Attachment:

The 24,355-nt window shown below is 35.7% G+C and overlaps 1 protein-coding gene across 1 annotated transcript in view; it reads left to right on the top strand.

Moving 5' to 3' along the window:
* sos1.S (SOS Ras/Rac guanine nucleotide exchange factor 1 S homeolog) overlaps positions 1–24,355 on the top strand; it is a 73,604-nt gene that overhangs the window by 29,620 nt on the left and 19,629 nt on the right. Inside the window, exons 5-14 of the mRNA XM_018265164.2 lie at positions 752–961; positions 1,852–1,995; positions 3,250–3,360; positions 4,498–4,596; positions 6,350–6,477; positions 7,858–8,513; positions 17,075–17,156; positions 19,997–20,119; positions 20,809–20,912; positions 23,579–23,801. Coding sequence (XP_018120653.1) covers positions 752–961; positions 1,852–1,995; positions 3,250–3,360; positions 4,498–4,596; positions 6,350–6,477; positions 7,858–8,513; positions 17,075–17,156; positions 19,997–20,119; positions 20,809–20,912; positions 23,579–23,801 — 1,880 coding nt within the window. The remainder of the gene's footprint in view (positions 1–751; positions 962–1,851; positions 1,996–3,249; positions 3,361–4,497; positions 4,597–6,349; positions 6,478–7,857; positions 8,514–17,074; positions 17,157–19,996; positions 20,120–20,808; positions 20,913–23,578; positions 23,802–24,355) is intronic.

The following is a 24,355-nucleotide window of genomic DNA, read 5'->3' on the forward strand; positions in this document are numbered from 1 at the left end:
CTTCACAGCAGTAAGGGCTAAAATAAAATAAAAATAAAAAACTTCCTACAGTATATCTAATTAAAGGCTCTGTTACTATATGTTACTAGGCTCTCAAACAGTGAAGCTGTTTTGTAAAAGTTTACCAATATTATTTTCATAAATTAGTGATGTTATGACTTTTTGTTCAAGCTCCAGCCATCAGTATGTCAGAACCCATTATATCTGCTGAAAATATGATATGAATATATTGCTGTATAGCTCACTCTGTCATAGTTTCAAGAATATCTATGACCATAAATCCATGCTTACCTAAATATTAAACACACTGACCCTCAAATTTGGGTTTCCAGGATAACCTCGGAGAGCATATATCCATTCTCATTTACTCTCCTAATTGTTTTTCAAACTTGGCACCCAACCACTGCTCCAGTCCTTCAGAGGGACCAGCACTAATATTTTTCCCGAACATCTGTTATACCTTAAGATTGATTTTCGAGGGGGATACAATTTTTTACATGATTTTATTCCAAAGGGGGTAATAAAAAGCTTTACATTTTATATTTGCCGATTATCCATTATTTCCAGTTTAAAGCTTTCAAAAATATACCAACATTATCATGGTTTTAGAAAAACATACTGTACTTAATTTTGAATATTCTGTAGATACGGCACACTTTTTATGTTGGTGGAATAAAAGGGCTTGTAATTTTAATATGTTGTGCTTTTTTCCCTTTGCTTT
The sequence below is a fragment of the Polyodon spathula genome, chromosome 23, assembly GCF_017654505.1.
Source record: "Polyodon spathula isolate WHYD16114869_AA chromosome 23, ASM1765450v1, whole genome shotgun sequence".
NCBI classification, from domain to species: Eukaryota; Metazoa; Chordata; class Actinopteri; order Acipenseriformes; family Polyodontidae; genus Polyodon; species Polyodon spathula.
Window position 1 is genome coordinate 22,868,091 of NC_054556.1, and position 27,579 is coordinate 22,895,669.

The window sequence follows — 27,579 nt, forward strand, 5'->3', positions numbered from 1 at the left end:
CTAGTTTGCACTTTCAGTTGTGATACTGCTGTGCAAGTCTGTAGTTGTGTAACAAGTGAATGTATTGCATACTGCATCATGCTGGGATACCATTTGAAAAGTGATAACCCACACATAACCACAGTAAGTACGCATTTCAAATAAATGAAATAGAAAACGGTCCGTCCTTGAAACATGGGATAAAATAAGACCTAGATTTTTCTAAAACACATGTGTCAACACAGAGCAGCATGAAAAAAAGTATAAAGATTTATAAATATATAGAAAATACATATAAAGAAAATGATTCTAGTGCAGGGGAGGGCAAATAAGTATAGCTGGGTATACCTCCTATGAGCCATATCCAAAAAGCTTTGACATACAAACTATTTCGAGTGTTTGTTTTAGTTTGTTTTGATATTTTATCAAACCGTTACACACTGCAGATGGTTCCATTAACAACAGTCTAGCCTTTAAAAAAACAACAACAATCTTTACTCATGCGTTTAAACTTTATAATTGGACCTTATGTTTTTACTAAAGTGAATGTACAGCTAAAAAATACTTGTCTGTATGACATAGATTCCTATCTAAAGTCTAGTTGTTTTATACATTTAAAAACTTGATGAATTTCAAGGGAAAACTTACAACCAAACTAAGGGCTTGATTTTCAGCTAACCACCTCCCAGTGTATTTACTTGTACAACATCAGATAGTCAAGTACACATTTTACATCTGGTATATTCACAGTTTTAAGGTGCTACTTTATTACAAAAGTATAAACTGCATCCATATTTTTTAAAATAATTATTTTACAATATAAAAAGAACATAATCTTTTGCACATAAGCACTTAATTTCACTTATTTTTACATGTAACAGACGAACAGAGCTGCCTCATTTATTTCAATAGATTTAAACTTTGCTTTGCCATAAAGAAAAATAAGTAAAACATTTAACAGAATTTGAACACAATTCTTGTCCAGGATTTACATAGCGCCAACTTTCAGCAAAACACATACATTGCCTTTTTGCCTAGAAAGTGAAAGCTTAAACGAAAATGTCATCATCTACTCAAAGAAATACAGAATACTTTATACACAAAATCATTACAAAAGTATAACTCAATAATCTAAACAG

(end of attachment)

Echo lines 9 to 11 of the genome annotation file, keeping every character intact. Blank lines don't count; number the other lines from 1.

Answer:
Window position 1 is genome coordinate 22,868,091 of NC_054556.1, and position 27,579 is coordinate 22,895,669.

The window sequence follows — 27,579 nt, forward strand, 5'->3', positions numbered from 1 at the left end:
CTAGTTTGCACTTTCAGTTGTGATACTGCTGTGCAAGTCTGTAGTTGTGTAACAAGTGAATGTATTGCATACTGCATCATGCTGGGATACCATTTGAAAAGTGATAACCCACACATAACCACAGTAAGTACGCATTTCAAATAAATGAAATAGAAAACGGTCCGTCCTTGAAACATGGGATAAAATAAGACCTAGATTTTTCTAAAACACATGTGTCAACACAGAGCAGCATGAAAAAAAGTATAAAGATTTATAAATATATAGAAAATACATATAAAGAAAATGATTCTAGTGCAGGGGAGGGCAAATAAGTATAGCTGGGTATACCTCCTATGAGCCATATCCAAAAAGCTTTGACATACAAACTATTTCGAGTGTTTGTTTTAGTTTGTTTTGATATTTTATCAAACCGTTACACACTGCAGATGGTTCCATTAACAACAGTCTAGCCTTTAAAAAAACAACAACAATCTTTACTCATGCGTTTAAACTTTATAATTGGACCTTATGTTTTTACTAAAGTGAATGTACAGCTAAAAAATACTTGTCTGTATGACATAGATTCCTATCTAAAGTCTAGTTGTTTTATACATTTAAAAACTTGATGAATTTCAAGGGAAAACTTACAACCAAACTAAGGGCTTGATTTTCAGCTAACCACCTCCCAGTGTATTTACTTGTACAACATCAGATAGTCAAGTACACATTTTACATCTGGTATATTCACAGTTTTAAGGTGCTACTTTATTACAAAAGTATAAACTGCATCCATATTTTTTAAAATAATTATTTTACAATATAAAAAGAACATAATCTTTTGCACATAAGCACTTAATTTCACTTATTTTTACATGTAACAGACGAACAGAGCTGCCTCATTTATTTCAATAGATTTAAACTTTGCTTTGCCATAAAGAAAAATAAGTAAAACATTTAACAGAATTTGAACACAATTCTTGTCCAGGATTTACATAGCGCCAACTTTCAGCAAAACACATACATTGCCTTTTTGCCTAGAAAGTGAAAGCTTAAACGAAAATGTCATCATCTACTCAAAGAAATACAGAATACTTTATACACAAAATCATTACAAAAGTATAACTCAATAATCTAAACAG